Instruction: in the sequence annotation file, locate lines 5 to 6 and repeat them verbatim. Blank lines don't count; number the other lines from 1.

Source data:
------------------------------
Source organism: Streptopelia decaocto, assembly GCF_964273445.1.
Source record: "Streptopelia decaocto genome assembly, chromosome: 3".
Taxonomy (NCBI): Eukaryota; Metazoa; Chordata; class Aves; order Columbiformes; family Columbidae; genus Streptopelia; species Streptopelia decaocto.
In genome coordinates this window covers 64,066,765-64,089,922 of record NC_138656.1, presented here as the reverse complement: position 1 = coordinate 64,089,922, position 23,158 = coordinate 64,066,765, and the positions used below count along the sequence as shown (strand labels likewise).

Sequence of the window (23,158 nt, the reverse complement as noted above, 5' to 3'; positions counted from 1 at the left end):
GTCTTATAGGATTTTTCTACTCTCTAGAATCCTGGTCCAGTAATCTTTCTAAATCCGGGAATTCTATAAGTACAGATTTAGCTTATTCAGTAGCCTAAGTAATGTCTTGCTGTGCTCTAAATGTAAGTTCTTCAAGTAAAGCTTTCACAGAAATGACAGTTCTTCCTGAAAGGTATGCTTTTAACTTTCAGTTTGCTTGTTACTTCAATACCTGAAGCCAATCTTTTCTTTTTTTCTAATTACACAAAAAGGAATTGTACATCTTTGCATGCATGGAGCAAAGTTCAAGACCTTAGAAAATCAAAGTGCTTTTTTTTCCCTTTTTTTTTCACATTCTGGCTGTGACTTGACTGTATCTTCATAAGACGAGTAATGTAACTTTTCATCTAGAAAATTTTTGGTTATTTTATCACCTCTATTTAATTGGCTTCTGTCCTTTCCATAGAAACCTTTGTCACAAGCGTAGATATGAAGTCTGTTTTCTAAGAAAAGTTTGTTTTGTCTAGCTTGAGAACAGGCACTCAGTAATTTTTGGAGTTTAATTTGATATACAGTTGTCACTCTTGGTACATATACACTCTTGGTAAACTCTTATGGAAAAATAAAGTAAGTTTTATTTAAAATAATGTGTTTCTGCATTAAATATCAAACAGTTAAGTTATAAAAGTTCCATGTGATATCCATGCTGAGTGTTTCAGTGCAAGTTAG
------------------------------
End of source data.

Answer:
Sequence of the window (23,158 nt, the reverse complement as noted above, 5' to 3'; positions counted from 1 at the left end):
GTCTTATAGGATTTTTCTACTCTCTAGAATCCTGGTCCAGTAATCTTTCTAAATCCGGGAATTCTATAAGTACAGATTTAGCTTATTCAGTAGCCTAAGTAATGTCTTGCTGTGCTCTAAATGTAAGTTCTTCAAGTAAAGCTTTCACAGAAATGACAGTTCTTCCTGAAAGGTATGCTTTTAACTTTCAGTTTGCTTGTTACTTCAATACCTGAAGCCAATCTTTTCTTTTTTTCTAATTACACAAAAAGGAATTGTACATCTTTGCATGCATGGAGCAAAGTTCAAGACCTTAGAAAATCAAAGTGCTTTTTTTTCCCTTTTTTTTTCACATTCTGGCTGTGACTTGACTGTATCTTCATAAGACGAGTAATGTAACTTTTCATCTAGAAAATTTTTGGTTATTTTATCACCTCTATTTAATTGGCTTCTGTCCTTTCCATAGAAACCTTTGTCACAAGCGTAGATATGAAGTCTGTTTTCTAAGAAAAGTTTGTTTTGTCTAGCTTGAGAACAGGCACTCAGTAATTTTTGGAGTTTAATTTGATATACAGTTGTCACTCTTGGTACATATACACTCTTGGTAAACTCTTATGGAAAAATAAAGTAAGTTTTATTTAAAATAATGTGTTTCTGCATTAAATATCAAACAGTTAAGTTATAAAAGTTCCATGTGATATCCATGCTGAGTGTTTCAGTGCAAGTTAG